Dock Lines: Safety tips for lighting your boat for the holidays

If you’ve been dazzled by festive holiday boat parade displays and considered decorating your boat, but are concerned about lighting and electrical requirements, don’t give up! Advice in planning and meeting your holiday lighting needs is available both online and at your local marine store.

To help potential participants in the San Diego Bay Parade of Lights ( determine their power needs, organizing committee member John Campbell teamed up with John Valle, assistant manager at West Marine at 1250 Rosecrans St. in San Diego, to conduct a boat lighting seminar geared especially to first-time participants. 

If you didn’t know about or couldn’t attend this year’s seminar on Nov. 19, Valle, aka “the electrical guy,” is happy to answer boaters’ questions about calculating and providing adequate onboard power for holiday light displays if you stop by the store. Knowledgeable staff at other West Marine locations can also advise on calculating lighting display power requirements.

In designing your lighting, think of your boat’s configuration and how you’d like to illuminate it plus how extensive a display you desire.

“One absolute rule: don’t ever submerge your lights or put them so close to the waterline that they could be submerged,” Valle said.

Keep them at least 1 foot above the water, including unanticipated waves and wakes.

Plan to use only good quality or commercial grade Underwriters Laboratory-approved outdoor-rated holiday lights. Newer-style LED lights are far safer and more economical than older-style incandescent lights because they use only about one-eighth the power and produce far less heat, thus reducing fire hazard. They also provide brighter, more vivid light and are more durable, lasting longer than incandescent lights, Valle said.

He stressed the importance of following manufacturers’ instructions to determine how many watts are required to power each strand of lights. A typical string of 100 LED mini-lights uses about 10 watts or less, he said.  Decide how many strings of lights you’ll need for your display and total up the number of watts required for the lights as well as for any lit signs or figures, such as snowmen, reindeer, Santas, etc. As a rule of thumb, with 120 volts AC power, divide your total watts by 120 to calculate the number of amps required.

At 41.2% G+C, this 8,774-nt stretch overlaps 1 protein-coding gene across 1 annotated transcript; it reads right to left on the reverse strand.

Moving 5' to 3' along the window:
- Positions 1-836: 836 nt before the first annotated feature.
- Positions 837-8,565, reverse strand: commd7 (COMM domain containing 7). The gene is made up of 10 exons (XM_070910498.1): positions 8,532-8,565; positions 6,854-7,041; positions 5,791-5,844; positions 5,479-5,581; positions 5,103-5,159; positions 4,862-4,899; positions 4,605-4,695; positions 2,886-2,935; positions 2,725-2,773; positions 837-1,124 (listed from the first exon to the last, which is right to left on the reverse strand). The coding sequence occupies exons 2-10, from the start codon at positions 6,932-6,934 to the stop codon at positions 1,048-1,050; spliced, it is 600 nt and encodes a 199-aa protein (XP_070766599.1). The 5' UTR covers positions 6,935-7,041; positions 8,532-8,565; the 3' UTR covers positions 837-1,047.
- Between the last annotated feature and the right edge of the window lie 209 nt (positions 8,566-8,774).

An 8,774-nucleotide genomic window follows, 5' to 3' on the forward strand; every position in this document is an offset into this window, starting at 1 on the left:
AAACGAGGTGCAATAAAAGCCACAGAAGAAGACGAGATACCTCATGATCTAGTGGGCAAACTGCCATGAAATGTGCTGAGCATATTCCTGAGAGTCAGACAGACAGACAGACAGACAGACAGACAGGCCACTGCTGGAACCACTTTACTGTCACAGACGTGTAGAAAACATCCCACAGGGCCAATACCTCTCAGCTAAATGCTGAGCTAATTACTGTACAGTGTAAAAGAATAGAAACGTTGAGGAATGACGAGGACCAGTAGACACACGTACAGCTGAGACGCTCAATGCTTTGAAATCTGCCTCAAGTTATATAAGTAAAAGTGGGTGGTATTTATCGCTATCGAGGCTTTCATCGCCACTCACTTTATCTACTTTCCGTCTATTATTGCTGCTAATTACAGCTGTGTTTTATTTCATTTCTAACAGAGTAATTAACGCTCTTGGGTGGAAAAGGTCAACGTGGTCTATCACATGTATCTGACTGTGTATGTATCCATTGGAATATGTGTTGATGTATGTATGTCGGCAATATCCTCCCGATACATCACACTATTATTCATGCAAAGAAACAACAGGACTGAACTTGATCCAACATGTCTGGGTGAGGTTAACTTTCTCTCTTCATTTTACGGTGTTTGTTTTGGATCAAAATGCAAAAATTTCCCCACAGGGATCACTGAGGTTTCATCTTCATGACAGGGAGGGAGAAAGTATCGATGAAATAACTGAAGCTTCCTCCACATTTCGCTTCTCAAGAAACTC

To help plan your energy needs, see the article “Christmas Lights Power Consumption” at, applicable to boats as well as houses. 

If in doubt, seek expert advice.

Use only marine or outdoor-grade 10 or 12-gauge extension cords along with compatible water-resistant connectors and sockets in wiring your lights and other ornamentation. Extension cords should never feel hot when in use.

Never connect more strings of lights together than the manufacturer recommends, Valle stressed. 

Because LED lights are far more energy efficient, most larger boats will have adequate power capacity using just their existing generator and battery-powered inverter. This avoids the fire hazard and noxious fumes from extra portable generators. 

For a major lighting display, using hundreds of strings of lights, you may need to supplement your existing onboard power with a generator or inverter to avoid draining your main battery bank. Marine stores can recommend appropriate equipment for your specific needs.

Before mounting your lights onboard, always test them and replace any burnt-out bulbs and, to reduce fire risk, never use anything with frayed or worn wires.

While outdoor lighting and lit decorations are widely available, City Lights, the year-round holiday store located at 1212 Knoxville St. in San Diego, is a treat for the imagination. Here sales associates can help you assemble almost everything for a brilliantly lit, memorable holiday display.

Go ahead — do it. Decorate your boat!

Capt. Nicole Sours Larson

Capt. Nicole Sours Larson has spent more than 25 years boating in Southern California and Mexican waters as well as throughout the East Coast's Chesapeake Bay. A freelance writer, she holds a USCG captain's license and has been writing about boating since 2009. Previously she lobbied on boating safety and education issues for boating organizations at the federal, state and local levels.


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